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Theatre Review: "Soldier's Christmas" is Engrossing History Lesson

Soldier’s Christmas, a world premiere about the Christmas Truce of 1914, lines up beautifully with this year’s centennial celebration of the first year of WWI. The show closes Sunday after a run at Northern Kentucky University.
 
In a handsome production, Fort Thomas playwright Phil Paradis creates a sturdy fiction within the framework of heart-wrenching fact -- along the Western Front, pockets of soldiers in trenches on both sides of the battlefield stopped killing each other to celebrate Christmas and Peace on Earth and Goodwill toward Men.
 
Paradis’ play is about a group of Brits and a group of Germans who share the brief, spontaneous truce. Corporal Tug Wilson (Aaron Epstein) and Sergeant Gerhardt Dietrich (Jeffrey K. Miller) are the key players, after the two men meet accidentally in No Man’s Land.
 
They both do well, Epstein the pugnacious favorite who keeps getting promoted and demoted and Miller the farmer who longs to return to his family. The dozen supporting players form a solid ensemble. Soldier’s Christmas gets added dimension with appearances by the mothers, wives, sisters, sweethearts of various soldiers in both camps, and it’s these relationships, told through letters, that give the play humanity. 
 
The problem is that while Paradis gives us an engrossing history lesson, there’s no real sense of who these men are to each other. 
 
The phrase ‘Band of Brothers’ was made famous in WWII – but it’s a fraternity created in every war. You long for these men to talk about real things. Don’t tell us you’re exhausted. Be exhausted. Don’t allude to the ground turning frozen – tell us what it’s like to have trench foot. Don’t calmly remark on a war that was supposed to be ending but isn’t. What do fear and near-despair feel like? What does it feel like to have 24 hours when you know you won’t die?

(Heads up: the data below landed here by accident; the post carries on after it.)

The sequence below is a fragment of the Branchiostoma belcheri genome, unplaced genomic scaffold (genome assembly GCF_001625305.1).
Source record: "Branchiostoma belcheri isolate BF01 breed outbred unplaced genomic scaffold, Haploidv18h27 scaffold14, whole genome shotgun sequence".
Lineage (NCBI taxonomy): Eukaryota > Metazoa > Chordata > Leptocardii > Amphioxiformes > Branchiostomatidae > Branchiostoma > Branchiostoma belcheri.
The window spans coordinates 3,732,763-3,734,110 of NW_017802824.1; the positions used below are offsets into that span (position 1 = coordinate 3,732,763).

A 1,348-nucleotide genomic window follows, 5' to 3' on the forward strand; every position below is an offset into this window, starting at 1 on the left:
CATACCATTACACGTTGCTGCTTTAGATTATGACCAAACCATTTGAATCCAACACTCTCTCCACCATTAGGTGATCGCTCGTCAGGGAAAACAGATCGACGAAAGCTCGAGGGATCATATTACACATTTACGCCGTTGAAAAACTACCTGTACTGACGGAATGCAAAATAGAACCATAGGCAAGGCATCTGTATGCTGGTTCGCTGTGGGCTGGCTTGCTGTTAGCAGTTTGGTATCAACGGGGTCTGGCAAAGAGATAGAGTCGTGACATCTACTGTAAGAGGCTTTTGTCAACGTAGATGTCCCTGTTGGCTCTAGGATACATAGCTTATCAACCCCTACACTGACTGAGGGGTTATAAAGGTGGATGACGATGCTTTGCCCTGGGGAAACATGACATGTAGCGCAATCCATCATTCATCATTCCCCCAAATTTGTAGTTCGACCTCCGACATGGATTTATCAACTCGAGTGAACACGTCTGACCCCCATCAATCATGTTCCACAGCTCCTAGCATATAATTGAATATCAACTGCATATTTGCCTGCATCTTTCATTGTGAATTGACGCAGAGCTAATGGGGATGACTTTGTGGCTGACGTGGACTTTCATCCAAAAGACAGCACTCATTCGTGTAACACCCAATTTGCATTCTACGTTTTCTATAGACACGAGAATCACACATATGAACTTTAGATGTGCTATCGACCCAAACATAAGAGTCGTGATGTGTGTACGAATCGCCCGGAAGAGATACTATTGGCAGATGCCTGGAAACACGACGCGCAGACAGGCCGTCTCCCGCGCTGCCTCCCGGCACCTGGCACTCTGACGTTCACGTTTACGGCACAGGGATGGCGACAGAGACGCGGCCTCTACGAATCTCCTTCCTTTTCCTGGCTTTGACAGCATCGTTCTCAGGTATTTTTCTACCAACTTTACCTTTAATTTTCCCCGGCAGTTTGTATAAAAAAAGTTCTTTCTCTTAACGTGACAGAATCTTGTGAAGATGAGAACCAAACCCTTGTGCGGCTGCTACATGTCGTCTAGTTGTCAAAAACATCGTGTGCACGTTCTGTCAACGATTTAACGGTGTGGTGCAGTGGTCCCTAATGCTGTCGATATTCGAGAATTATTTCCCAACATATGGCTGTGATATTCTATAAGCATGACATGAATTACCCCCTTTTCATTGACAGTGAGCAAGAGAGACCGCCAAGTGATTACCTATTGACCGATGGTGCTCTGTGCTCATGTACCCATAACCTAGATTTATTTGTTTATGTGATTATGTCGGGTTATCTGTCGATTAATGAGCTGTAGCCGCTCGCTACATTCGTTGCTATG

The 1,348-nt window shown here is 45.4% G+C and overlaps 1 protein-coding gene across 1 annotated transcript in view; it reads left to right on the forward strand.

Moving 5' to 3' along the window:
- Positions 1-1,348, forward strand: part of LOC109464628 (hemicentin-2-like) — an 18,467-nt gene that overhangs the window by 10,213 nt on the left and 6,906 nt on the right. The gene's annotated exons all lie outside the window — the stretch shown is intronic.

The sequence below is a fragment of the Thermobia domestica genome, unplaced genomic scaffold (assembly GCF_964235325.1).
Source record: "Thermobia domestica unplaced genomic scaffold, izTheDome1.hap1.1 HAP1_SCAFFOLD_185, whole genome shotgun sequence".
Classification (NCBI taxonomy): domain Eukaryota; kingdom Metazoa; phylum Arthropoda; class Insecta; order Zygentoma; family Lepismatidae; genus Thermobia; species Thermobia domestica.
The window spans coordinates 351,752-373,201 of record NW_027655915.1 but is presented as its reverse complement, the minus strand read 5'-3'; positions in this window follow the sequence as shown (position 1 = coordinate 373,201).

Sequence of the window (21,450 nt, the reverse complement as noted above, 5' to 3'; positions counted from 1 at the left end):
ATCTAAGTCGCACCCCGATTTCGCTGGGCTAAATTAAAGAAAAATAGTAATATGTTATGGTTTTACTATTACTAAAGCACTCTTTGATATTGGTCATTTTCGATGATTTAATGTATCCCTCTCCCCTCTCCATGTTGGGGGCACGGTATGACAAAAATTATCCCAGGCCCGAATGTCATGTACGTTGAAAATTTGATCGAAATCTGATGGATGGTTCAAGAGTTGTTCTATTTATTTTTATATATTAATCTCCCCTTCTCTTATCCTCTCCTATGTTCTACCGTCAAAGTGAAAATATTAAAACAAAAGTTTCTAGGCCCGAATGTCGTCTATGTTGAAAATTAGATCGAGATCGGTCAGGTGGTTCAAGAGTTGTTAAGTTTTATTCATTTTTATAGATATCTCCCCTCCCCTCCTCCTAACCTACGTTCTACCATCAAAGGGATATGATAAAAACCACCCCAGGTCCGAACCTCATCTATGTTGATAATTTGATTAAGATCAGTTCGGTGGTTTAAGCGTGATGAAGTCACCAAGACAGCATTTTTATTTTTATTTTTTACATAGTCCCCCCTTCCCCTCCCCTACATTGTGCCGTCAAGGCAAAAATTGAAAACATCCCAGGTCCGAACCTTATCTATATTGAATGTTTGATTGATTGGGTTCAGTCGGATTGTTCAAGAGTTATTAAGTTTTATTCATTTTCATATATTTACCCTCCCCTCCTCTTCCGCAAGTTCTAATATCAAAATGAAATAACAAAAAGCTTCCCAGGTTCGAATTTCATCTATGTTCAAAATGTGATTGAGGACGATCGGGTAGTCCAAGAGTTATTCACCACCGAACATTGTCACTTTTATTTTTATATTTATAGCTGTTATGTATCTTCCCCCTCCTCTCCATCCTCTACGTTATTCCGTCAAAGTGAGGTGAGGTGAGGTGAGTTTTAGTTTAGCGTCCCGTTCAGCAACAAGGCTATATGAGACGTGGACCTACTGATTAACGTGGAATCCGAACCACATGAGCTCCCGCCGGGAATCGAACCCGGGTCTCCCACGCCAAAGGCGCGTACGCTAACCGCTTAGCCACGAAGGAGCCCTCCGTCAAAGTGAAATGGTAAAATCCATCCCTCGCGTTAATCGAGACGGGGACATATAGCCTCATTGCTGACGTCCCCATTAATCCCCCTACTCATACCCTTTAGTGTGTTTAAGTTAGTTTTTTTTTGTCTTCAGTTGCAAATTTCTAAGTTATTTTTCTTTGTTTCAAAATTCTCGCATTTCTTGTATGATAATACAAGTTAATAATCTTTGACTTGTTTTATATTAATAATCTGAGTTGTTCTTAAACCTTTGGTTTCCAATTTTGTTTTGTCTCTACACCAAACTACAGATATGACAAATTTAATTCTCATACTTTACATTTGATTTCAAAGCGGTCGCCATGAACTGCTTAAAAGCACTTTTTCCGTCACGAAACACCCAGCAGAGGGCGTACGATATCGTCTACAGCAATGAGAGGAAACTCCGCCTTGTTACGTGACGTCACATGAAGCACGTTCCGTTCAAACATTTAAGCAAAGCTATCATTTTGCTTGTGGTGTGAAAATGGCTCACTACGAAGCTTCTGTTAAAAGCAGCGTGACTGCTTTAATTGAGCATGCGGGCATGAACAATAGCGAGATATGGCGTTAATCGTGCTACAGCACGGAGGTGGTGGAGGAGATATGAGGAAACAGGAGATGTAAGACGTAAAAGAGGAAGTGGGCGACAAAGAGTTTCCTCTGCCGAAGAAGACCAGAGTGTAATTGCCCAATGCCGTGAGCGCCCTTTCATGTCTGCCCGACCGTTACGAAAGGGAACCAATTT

The play gets a thoroughly considered production, well-executed by director Robert Allen. A star-filled night sky forms a backdrop, the stage floor is a map of the European war zone. Toward the rear a large fallen cross communicates the bombing of a church. 
 
Pre- and post-show there are scratchy recordings of hits of the day – “It’s a Long Way to Tipperary,” which became an anthem for the Brits; “K-K-K-Katy,” a jolly love song and lots more.
 
Applause to Tyler Duncan Gabbard (scenic); Larry Csernik (lighting) creates an impressive atmosphere for combat scenes; and Kevin Semancik (sound). 
 
Janet Powell’s costumes are period appropriate, and the women look terrific, but there’s a problem with the soldiers’ uniforms that probably has a lot to do with a small budget for an independent production like this one. The uniforms look new, when they should look as if they’ve lived through weather and stink and mud and dying comrades for five months. But that costs real money.
 
The spanking clean uniforms, Paradis’ occasionally neat stereotypes, and the men’s tendency to sing hymns as if they’re the defiant rendition of “La Marseillaise” in “Casablanca” – a century ago they would have been devoutly singing to God. They’d be devoutly singing to God today. 
 
Not everyone is going to long for a deeper look at this moment in time – but Soldier’s Christmas would be stronger for it.
 
Be on the lookout for future productions!
 
Jackie Demaline, RCN Arts
 
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